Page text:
"My 7 year old son doesn't want to take his Ritalin anymore. It makes him feel YUCK!" This is the gist of a post that went crazy on a Facebook page set up for locals in our area.
After about 200 comments a member of the group took the initiative and started a separate Facebook Page called "Ritalin + the Alternatives".
If you want to cause World War 3 just mention the "R" word. It doesn't matter if you know anything about ADHD or not.
Everyone has an opinion. "Half of my child's class is on Ritalin", "An entire grade in my child's school is on Ritalin and they are being given this stuff without prescription". "The teacher insists my child has to go on Ritalin". "It worked for my child". "Stop drugging your kids". Blah blah blah.
Those who have ADHD in their family may mention Concerta which has the same active ingredient as Ritalin. They may also mention Strattera which is also used to treat ADHD.
Then of course there are the diets, the good and bad foods, and a vast array of nutriceuticals and other treatments.
But nothing stirs up the emotions as much as the word Ritalin.
I could almost feel the blood and vitriol spurting out through the ether as the slanging matches gathered momentum.
As exams draw near, this debate about Ritalin hots up. More prescriptions are written to supposedly help children and teens achieve better results. Who is writing these prescriptions and on what basis are they justifying their decisions to give a particular person ADHD medication?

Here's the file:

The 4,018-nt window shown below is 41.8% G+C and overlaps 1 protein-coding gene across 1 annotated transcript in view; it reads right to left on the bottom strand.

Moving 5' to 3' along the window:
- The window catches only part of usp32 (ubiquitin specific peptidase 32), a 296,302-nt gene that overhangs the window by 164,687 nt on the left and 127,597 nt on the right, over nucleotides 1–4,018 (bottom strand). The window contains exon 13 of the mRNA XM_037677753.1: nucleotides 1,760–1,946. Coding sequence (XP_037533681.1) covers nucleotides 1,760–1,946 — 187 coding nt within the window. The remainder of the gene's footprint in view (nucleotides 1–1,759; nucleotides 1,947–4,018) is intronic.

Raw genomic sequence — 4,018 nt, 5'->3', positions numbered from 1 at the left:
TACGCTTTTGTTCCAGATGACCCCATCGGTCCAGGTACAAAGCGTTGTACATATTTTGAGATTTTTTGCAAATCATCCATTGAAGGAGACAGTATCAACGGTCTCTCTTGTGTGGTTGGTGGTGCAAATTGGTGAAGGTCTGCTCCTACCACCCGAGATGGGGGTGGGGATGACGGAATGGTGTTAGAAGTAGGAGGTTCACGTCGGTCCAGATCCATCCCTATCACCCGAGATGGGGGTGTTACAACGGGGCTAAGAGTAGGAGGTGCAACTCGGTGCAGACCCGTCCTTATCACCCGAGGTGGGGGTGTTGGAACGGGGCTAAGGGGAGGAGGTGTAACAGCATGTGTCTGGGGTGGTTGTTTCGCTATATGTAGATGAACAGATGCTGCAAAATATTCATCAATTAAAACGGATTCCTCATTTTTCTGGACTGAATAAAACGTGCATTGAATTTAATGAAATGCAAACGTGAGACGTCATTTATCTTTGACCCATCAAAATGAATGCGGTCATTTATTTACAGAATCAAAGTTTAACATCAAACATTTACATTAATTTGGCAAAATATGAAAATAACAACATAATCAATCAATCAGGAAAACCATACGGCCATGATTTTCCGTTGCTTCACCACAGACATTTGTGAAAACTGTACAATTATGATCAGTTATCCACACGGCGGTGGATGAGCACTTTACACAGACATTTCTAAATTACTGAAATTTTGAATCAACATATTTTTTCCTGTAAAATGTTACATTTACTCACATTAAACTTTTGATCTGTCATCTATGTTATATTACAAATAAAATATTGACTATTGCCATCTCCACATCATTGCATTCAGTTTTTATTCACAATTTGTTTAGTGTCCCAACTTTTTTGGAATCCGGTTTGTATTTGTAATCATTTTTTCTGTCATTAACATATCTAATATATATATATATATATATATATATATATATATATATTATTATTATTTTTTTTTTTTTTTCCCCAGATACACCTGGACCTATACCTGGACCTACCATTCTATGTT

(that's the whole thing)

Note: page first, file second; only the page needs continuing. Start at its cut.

If this medication is being obtained without the necessary monthly prescription who is supplying the medication?
These are the questions that should be asked.
At Living ADDventure® we repeatedly say that ADHD medication has an important role to play in a multi-disciplinary treatment plan for managing ADHD. See Dave's article on Medication only being 12.5% of a good treatment plan.
There is no magic bullet and no one thing works. ADHD is a complex condition and requires a thorough diagnosis and the medication needs to be constantly monitored. What we need to remember is ADHD medication makes you aware that you have been distracted, the primary characteristic of ADHD, but you still need to learn the life skills and tools necessary to manage the ADHD.
Watch this video clip to see how Ritalin and Concerta work in the brain. It will open in a new window.